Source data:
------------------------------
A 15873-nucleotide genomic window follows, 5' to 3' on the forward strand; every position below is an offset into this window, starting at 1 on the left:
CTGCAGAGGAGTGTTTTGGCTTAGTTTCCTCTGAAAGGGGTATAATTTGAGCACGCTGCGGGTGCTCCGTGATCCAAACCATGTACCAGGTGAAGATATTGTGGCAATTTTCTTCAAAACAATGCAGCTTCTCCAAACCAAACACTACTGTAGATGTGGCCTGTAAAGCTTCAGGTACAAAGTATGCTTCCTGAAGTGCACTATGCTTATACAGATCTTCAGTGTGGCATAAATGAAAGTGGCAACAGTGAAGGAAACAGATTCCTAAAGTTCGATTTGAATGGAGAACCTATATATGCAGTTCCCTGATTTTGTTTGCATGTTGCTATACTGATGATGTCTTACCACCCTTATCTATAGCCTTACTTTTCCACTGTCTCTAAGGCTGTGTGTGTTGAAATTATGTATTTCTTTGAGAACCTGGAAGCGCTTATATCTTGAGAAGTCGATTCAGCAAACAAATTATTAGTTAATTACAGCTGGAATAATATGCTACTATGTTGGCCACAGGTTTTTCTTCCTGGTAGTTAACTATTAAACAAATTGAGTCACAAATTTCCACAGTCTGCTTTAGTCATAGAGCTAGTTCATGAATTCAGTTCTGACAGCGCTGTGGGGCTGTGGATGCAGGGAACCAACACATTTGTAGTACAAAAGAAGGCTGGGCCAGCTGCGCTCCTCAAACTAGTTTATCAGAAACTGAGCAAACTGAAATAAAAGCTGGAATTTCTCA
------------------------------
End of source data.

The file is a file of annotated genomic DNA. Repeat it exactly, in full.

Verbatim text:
A 15873-nucleotide genomic window follows, 5' to 3' on the forward strand; every position below is an offset into this window, starting at 1 on the left:
CTGCAGAGGAGTGTTTTGGCTTAGTTTCCTCTGAAAGGGGTATAATTTGAGCACGCTGCGGGTGCTCCGTGATCCAAACCATGTACCAGGTGAAGATATTGTGGCAATTTTCTTCAAAACAATGCAGCTTCTCCAAACCAAACACTACTGTAGATGTGGCCTGTAAAGCTTCAGGTACAAAGTATGCTTCCTGAAGTGCACTATGCTTATACAGATCTTCAGTGTGGCATAAATGAAAGTGGCAACAGTGAAGGAAACAGATTCCTAAAGTTCGATTTGAATGGAGAACCTATATATGCAGTTCCCTGATTTTGTTTGCATGTTGCTATACTGATGATGTCTTACCACCCTTATCTATAGCCTTACTTTTCCACTGTCTCTAAGGCTGTGTGTGTTGAAATTATGTATTTCTTTGAGAACCTGGAAGCGCTTATATCTTGAGAAGTCGATTCAGCAAACAAATTATTAGTTAATTACAGCTGGAATAATATGCTACTATGTTGGCCACAGGTTTTTCTTCCTGGTAGTTAACTATTAAACAAATTGAGTCACAAATTTCCACAGTCTGCTTTAGTCATAGAGCTAGTTCATGAATTCAGTTCTGACAGCGCTGTGGGGCTGTGGATGCAGGGAACCAACACATTTGTAGTACAAAAGAAGGCTGGGCCAGCTGCGCTCCTCAAACTAGTTTATCAGAAACTGAGCAAACTGAAATAAAAGCTGGAATTTCTCA